With the busiest time of year upon us, do you really have to find time to fit in an annual physical for your child? The answer is yes!
Summit Health Pediatrician and Adolescent Medicine specialist Dr. Daniel Hermann is here with a reminder that if you didn’t get around to scheduling your child’s annual well visit before the school year started, it’s not too late. “Even if your child seems healthy now,” says Dr. Hermann, “it’s still important to schedule them for an annual physical not only to stay on top of their health and development, but also their social milestones or any unexplained issues. And this is more important than ever given the ongoing COVID-19 pandemic. Plus, the better the doctor knows your child, the quicker they can determine when something is wrong.”
In the below Q&A, Dr. Hermann touches on the wide range of benefits annual check-ups offer, what a typical check-up visit is like, and what parents should pay close attention to.
Physicals are important for everyone, especially children, as they give both parents and children an opportunity to assess growth and development. Physicals give the pediatrician insight into family dynamics and the environment in which the child is growing and learning. They also allow parents to ask questions about raising their children in a safe and healthy way.
Yes, because children change so much over a year, both physically and psychologically. We have seen that the pandemic has affected children (and adults) in different ways, and it is important to discuss how the child is being affected at each visit.
Children grow and develop very rapidly over short periods of time. Thus, we see infants shortly after birth, then at two weeks and again at one month of age. Once a child is 2months, we see them every two months until they reach six months of age. After that, we see them every three months until they reach 18 months. Then, every six months until the child is three years old and annually thereafter. What parents do, with guidance from their pediatrician, helps mold the children into strong, healthy, young adults.
Age of Child vs. Physical Time Period
- Infant: Seen shortly after birth, at 2 weeks, and at one month old
- 2-6 months old: Seen every 2 months
- 6-18 months old: Seen every 3 months
- 18 months - 3 years old: Seen every 6 months
- Three years old and up: Seen annually
Talk to your child about what to expect at the physical. They will be weighed, and their height will be measured. Their vision and hearing will be checked as well. Let them know, you, the parent will be right there with them for the exam. Address any concerns the child may have about the physical. For instance, they may be scared about getting vaccines.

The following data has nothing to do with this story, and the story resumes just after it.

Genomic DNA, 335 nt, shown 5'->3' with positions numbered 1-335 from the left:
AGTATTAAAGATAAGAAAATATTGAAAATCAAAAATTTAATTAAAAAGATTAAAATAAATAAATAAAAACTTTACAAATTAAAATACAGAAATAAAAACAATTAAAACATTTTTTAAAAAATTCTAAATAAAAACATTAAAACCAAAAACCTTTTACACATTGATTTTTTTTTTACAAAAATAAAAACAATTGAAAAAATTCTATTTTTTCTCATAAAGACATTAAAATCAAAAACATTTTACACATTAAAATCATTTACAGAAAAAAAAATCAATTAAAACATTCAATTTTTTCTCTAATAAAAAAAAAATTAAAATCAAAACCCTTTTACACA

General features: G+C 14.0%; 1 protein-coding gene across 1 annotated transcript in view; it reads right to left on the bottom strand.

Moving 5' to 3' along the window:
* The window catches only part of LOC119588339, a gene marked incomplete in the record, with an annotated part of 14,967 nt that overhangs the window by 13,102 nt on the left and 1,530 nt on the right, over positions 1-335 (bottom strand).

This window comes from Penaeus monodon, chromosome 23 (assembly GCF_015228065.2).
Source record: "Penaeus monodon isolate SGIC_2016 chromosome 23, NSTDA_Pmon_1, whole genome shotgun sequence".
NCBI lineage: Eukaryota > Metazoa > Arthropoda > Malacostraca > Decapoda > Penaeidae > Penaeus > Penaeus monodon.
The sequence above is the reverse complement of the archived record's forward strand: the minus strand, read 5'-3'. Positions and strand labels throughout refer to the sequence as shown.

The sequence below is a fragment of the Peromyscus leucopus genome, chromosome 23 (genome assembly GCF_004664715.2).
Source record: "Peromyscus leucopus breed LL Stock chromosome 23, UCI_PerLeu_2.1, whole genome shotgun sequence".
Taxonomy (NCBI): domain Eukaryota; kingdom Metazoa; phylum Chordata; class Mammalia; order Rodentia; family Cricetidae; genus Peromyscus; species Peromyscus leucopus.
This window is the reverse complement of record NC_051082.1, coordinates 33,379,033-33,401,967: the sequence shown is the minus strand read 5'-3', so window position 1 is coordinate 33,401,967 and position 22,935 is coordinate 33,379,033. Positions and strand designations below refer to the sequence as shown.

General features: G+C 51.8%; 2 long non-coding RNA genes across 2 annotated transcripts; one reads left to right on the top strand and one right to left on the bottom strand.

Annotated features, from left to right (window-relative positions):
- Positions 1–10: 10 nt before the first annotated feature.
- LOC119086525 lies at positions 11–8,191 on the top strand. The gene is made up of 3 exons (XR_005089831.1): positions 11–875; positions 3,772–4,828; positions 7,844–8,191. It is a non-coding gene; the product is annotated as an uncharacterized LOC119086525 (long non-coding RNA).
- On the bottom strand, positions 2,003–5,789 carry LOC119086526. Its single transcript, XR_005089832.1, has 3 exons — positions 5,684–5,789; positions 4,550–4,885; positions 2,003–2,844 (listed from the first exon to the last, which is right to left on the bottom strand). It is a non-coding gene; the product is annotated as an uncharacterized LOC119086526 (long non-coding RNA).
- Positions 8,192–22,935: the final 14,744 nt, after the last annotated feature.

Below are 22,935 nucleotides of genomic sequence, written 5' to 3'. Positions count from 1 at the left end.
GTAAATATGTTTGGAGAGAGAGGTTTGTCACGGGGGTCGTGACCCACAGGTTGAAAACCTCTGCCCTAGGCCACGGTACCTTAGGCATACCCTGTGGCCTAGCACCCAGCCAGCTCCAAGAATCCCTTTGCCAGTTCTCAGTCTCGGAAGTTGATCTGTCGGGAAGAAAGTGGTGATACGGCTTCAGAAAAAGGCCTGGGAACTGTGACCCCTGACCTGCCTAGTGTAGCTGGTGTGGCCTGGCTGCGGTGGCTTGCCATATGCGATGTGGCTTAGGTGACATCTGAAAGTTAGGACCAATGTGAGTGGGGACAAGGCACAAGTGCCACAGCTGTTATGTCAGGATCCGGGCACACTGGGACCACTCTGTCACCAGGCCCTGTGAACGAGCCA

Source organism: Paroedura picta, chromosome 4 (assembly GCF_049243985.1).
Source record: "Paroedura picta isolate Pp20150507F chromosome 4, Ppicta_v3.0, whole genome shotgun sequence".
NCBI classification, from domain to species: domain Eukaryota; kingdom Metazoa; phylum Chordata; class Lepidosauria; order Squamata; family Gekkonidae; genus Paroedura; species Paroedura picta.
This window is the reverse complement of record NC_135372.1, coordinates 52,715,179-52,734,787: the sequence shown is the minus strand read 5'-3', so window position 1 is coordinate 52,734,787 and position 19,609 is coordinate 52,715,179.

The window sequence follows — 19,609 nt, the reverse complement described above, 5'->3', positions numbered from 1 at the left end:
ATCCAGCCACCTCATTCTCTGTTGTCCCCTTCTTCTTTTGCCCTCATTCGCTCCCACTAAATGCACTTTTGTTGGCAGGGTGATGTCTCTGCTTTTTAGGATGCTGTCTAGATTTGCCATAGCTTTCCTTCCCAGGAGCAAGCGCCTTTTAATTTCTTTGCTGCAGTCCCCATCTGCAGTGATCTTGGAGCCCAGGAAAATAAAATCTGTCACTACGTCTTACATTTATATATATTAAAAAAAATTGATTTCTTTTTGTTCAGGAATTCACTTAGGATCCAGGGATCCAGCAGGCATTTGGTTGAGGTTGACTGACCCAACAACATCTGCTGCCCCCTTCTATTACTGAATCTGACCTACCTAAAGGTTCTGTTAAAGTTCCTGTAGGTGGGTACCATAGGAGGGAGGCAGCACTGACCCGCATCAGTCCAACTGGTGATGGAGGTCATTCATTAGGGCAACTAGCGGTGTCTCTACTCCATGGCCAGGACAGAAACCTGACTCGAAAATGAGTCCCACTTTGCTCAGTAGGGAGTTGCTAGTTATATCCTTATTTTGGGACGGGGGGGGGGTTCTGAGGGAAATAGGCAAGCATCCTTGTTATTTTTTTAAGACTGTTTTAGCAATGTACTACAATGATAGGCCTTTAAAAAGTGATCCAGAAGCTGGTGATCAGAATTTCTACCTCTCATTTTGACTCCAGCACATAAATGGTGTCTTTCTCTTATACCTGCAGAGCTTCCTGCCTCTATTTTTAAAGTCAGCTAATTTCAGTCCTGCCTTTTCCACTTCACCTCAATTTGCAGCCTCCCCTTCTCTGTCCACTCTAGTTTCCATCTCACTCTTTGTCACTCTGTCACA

You can contact your pediatrician before the visit to review what the visit entails. This way you will be fully informed and can pass that information along, as you see fit, to your child.
For infants and toddlers up to 2 1/2 years of age, their length/height, weight, and head circumference will be checked and documented in the electronic health record (EHR). Starting at 3 years old, their height, weight, and blood pressure will be documented. The pediatrician will check vision and hearing starting at 4 years of age and do a thorough head-to-toe physical exam. They will show the parents and child patients their growth trend and discuss proper growth and point out everything found during the exam, normal or not. They will also inquire about all types of development (social, gross, and fine motor skills, speech, etc.), nutrition, and sleep habits. “For school-aged children, I find it helpful to know about any academic achievements, and if the child is having difficulties. I ask about what is going on socially with their relationships, both within the family (i.e., moving, a new sibling, etc.) and outside of it with friends, especially any instances of bullying,” says Dr. Hermann. “I ask about sleep, hygiene, and nutrition as well since those are key factors in a child's growth and development. And I always review expected developmental milestones at the visit and advise what I expect at the next physical exam visit.”
The next step is to review vaccination status. The pediatrician will review vaccination status in order to make sure their child is fully protected against many serious bacterial and viral infections. They follow the standards set forth by the American Academy of Pediatrics (AAP) and the Centers for Disease Control and Prevention (CDC).
Routine physicals and sick visits have been conducted throughout the pandemic; however, parents and children may notice additional safety precautions, such as all staff wearing face masks and all clinical staff wearing face masks and gloves. Additionally, all rooms are thoroughly cleaned before, between, and after each visit.
For infants, length, weight, and head circumference are important in giving clues as to how a baby is growing and developing. For children, height, weight, blood pressure, vision, and hearing are checked.
The American Academy of Pediatrics (AAP) recommends both an annual physical exam (PE) and a sports physical, or Pre-Participation Exam (PPE). The sports physical, or PPE, concentrates on things that can impact participation in sports. Due to insurance restrictions, this is usually addressed at the annual PE. For health care continuity purposes, the AAP recommends that the sports PEs be done at your pediatrician's office rather than at a clinic or school.